* Fund 5% of enrollment
* Fund 6.5 hours per week in grades K-6
* Fund 3.1 hours per week in grades 7-12"
Please contact the members of the McCleary Work Group and the budget negotiators and urge them to implement these recommendations.
You can find and email your Legislator using the District finder at http://app.leg.wa.gov/
Most Legislators are currently at home in their districts. Some have district offices. If they do, for House members, they will be listed at http://leg.wa.gov/House/
Thank you for taking action to gain full, ample, and equitable funding for highly capable services. 63,551+ gifted students in Washington are counting on you!
✍️ ✍️ ✍️ ✍️
Key Legislators your Legislators need to contact are listed below. If you are feeling especially energetic and motivated, after you contact your Legislators, you can contact the key legislators directly yourself. Email addresses are Firstname.Surname@leg.wa.gov.
McCleary Work Group
Rep. Pat Sullivan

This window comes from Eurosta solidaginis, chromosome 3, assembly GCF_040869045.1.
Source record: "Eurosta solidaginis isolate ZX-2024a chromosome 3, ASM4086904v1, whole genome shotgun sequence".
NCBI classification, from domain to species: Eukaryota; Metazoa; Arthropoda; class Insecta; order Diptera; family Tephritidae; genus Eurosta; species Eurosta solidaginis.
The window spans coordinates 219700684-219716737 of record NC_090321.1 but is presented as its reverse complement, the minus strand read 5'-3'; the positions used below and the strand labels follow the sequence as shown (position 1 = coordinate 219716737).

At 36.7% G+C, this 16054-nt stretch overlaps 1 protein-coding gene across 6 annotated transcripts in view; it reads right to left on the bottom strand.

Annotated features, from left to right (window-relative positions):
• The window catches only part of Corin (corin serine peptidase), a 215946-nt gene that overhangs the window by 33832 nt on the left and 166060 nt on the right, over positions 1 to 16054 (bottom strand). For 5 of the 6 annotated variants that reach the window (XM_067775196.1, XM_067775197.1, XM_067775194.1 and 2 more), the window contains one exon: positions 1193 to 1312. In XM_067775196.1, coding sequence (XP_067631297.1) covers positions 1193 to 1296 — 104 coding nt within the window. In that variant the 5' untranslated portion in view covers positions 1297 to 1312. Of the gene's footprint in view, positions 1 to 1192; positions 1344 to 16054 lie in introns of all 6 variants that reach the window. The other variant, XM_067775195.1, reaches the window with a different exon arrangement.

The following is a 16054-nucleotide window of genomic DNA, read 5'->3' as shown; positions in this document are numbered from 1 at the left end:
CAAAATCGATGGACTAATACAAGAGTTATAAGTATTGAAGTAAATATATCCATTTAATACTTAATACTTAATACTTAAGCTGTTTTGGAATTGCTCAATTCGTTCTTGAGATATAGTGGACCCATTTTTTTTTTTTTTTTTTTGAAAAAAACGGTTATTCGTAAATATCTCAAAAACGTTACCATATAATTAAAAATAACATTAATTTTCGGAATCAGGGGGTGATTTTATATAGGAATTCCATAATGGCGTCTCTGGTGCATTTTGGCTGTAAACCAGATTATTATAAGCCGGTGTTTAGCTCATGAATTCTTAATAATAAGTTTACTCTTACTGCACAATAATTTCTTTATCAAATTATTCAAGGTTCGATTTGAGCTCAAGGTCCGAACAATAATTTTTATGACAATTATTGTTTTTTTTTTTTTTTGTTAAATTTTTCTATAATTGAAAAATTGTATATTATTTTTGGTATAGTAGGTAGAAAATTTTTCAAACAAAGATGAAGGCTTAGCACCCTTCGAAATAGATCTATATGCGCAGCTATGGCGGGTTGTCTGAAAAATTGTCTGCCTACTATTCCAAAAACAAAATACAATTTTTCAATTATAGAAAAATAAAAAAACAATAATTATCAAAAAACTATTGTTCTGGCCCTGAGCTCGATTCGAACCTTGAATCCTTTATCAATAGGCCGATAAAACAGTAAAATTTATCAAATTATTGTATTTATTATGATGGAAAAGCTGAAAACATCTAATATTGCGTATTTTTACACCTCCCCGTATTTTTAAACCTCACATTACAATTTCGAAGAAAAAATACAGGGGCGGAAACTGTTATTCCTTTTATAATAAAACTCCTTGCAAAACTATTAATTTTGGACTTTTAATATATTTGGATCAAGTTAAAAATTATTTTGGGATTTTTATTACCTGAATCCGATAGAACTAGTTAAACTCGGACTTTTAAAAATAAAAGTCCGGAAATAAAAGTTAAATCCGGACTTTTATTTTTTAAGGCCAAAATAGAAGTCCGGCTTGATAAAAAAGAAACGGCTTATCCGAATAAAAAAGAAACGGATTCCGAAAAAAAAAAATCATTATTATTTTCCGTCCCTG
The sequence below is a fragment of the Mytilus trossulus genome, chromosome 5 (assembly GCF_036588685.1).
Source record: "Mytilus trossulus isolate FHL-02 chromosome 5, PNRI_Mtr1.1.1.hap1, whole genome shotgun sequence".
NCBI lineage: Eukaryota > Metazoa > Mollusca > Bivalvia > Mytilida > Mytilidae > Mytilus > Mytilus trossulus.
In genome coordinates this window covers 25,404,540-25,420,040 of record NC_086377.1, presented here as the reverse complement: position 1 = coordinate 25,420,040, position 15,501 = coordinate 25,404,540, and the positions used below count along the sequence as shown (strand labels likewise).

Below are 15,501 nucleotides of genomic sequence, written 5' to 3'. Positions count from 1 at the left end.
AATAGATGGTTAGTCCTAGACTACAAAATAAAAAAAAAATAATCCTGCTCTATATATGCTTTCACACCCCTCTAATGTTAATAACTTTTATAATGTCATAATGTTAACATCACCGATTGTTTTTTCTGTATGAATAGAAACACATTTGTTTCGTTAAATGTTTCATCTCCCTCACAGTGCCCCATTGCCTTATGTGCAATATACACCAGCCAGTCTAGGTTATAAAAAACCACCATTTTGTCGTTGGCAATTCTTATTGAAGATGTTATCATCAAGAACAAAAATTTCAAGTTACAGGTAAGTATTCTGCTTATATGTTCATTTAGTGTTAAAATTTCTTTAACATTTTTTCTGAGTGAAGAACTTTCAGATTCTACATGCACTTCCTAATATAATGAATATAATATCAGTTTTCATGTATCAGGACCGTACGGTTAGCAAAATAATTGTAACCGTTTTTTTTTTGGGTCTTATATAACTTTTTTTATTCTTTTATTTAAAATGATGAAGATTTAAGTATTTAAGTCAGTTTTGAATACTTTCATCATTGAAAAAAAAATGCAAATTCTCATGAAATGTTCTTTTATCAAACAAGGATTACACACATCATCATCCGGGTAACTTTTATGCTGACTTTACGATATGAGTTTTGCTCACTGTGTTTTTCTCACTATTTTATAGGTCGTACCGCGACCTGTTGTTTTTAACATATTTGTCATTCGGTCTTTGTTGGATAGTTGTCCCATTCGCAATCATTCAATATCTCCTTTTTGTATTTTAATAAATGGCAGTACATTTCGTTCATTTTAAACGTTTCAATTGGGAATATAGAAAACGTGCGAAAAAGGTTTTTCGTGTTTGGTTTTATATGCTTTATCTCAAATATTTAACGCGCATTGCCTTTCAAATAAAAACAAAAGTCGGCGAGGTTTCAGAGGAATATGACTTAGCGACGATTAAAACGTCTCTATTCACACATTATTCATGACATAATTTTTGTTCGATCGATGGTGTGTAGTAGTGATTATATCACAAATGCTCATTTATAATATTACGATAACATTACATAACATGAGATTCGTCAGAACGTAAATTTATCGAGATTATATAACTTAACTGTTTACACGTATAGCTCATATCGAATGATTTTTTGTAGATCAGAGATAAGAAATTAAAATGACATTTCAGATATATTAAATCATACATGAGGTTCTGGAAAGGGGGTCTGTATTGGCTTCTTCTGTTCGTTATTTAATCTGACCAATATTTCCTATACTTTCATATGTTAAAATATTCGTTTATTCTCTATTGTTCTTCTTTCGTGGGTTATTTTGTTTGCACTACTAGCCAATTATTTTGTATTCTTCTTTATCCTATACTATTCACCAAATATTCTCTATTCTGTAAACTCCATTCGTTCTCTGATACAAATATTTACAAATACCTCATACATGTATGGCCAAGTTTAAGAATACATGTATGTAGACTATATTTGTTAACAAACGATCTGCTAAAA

Rep. Kristine Lytton
Rep. Paul Harris
Rep. David Taylor
Sen. Ann Rivers
Sen. Christine Rolfes
Sen. Andy Billig
Sen. John Braun
Rep. Timm Ormsby, Chair, House Appropriations Committee
Rep. June Robinson, Vice Chair, House Appropriations Committee
Rep. Bruce Chandler, Ranking, House Appropriations Committee
Rep. Frank Chopp, Speaker of the House
Rep. Pat Sullivan, Majority Leader
Rep. Dan Kristianson, House Republican Caucus leader
Sen. John Braun, Chair, Senate Ways and Means Committee
Sen. Dino Rossi, Vice Chair Senate Ways and Means Committee
Sen. Kevin Ranker, Ranking, Senate Ways and Means Committee
Sen. Christine Rolfes, Assistant Ranking, Senate Ways and Means Committee
Sen. Mark Schoesler, Senate Republican Caucus leader
Sen. Sharon Nelson, Senate Democratic Caucus leader
"If we look at the 2008 scores for Calculus AB and BC, we see that the minimum passing score for AB is 39/108 or 36%. 48% correct awarded students a 4, and 63% was the minimum for the top grade of 5! In most normal classes, 63% would be considered a D!"
"Pending the review board’s approval, the start times for the 2017-18 school year will instead be 9 a.m. for all middle and high schools. Most K-8 schools would join that later schedule, with the exception of Broadview-Thomson, Madrona and South Shore PK-8 starting at 8 a.m. All but four elementary schools would start at 8 a.m. Concord International, Decatur, Lowell and Loyal Heights would start at 9 a.m."